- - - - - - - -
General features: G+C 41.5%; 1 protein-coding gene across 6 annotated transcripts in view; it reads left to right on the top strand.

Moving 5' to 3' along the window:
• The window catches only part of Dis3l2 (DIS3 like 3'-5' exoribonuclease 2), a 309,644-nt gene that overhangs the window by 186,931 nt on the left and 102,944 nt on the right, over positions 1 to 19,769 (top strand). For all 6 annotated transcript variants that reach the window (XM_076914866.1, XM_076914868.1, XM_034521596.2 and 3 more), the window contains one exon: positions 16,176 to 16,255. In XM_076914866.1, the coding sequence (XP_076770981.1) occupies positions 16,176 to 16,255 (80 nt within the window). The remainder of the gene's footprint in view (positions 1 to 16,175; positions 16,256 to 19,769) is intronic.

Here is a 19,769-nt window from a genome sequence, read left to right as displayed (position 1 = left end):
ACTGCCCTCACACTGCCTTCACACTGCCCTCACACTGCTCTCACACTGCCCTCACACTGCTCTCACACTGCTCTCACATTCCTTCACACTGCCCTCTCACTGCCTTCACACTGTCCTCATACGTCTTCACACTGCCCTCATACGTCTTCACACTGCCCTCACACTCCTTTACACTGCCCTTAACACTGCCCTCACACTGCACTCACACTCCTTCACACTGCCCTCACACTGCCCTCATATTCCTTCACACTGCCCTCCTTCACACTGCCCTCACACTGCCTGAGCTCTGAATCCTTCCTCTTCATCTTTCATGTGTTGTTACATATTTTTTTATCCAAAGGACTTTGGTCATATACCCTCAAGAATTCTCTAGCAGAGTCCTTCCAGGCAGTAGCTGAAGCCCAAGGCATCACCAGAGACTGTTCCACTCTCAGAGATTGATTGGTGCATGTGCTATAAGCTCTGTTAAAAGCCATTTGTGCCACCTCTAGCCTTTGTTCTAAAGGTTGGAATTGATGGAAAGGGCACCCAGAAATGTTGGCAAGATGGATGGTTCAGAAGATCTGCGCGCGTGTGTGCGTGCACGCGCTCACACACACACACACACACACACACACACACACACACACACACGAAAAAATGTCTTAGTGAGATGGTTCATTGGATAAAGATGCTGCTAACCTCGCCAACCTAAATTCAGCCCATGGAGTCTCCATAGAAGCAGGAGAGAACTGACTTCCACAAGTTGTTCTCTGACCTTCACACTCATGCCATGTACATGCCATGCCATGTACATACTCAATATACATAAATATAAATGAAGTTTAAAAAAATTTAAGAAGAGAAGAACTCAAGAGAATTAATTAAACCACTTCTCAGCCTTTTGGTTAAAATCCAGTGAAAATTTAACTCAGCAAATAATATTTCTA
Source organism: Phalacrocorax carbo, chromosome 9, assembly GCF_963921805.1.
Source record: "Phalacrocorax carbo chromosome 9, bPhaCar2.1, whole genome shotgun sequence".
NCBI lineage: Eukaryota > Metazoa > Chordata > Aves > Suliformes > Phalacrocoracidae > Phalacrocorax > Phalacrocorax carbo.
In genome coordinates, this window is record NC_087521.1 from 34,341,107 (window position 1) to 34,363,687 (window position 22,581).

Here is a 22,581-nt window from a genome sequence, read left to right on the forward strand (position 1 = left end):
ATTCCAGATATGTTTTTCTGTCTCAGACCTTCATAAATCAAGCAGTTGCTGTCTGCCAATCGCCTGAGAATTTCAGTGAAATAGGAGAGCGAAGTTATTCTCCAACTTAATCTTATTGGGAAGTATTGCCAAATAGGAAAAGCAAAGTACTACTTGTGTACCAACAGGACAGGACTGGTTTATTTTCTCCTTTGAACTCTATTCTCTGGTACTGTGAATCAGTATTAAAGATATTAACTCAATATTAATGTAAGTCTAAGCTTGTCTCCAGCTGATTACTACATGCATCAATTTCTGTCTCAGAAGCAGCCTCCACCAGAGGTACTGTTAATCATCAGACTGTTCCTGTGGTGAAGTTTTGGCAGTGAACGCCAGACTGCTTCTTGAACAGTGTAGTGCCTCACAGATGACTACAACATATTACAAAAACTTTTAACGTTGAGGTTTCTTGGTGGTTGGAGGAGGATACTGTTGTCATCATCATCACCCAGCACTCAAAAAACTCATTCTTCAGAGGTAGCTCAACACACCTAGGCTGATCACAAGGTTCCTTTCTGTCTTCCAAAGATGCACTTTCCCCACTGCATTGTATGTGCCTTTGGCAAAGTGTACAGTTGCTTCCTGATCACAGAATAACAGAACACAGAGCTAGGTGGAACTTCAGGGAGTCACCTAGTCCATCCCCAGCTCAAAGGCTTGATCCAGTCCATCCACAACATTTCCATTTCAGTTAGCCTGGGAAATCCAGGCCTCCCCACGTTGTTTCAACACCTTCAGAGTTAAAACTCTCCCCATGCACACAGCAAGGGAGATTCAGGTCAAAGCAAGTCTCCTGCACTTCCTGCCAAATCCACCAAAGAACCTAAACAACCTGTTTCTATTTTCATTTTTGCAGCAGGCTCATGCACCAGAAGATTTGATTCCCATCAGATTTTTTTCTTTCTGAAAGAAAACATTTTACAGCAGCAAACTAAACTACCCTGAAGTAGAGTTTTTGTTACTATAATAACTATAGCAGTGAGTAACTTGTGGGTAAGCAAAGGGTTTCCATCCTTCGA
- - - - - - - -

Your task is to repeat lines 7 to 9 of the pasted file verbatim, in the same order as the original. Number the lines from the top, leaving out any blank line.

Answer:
Source record: "Phalacrocorax carbo chromosome 9, bPhaCar2.1, whole genome shotgun sequence".
NCBI lineage: Eukaryota > Metazoa > Chordata > Aves > Suliformes > Phalacrocoracidae > Phalacrocorax > Phalacrocorax carbo.
In genome coordinates, this window is record NC_087521.1 from 34,341,107 (window position 1) to 34,363,687 (window position 22,581).